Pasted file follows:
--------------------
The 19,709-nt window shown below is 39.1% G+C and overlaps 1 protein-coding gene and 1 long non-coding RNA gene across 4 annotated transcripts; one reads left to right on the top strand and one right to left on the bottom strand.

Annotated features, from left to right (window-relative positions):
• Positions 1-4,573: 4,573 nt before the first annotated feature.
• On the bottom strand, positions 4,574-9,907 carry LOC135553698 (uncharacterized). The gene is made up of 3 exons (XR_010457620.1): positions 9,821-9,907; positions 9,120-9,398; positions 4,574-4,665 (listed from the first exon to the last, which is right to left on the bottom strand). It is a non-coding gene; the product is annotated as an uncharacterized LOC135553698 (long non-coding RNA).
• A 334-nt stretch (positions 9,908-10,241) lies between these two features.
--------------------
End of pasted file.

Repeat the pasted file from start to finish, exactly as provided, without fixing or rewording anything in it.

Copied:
The 19,709-nt window shown below is 39.1% G+C and overlaps 1 protein-coding gene and 1 long non-coding RNA gene across 4 annotated transcripts; one reads left to right on the top strand and one right to left on the bottom strand.

Annotated features, from left to right (window-relative positions):
• Positions 1-4,573: 4,573 nt before the first annotated feature.
• On the bottom strand, positions 4,574-9,907 carry LOC135553698 (uncharacterized). The gene is made up of 3 exons (XR_010457620.1): positions 9,821-9,907; positions 9,120-9,398; positions 4,574-4,665 (listed from the first exon to the last, which is right to left on the bottom strand). It is a non-coding gene; the product is annotated as an uncharacterized LOC135553698 (long non-coding RNA).
• A 334-nt stretch (positions 9,908-10,241) lies between these two features.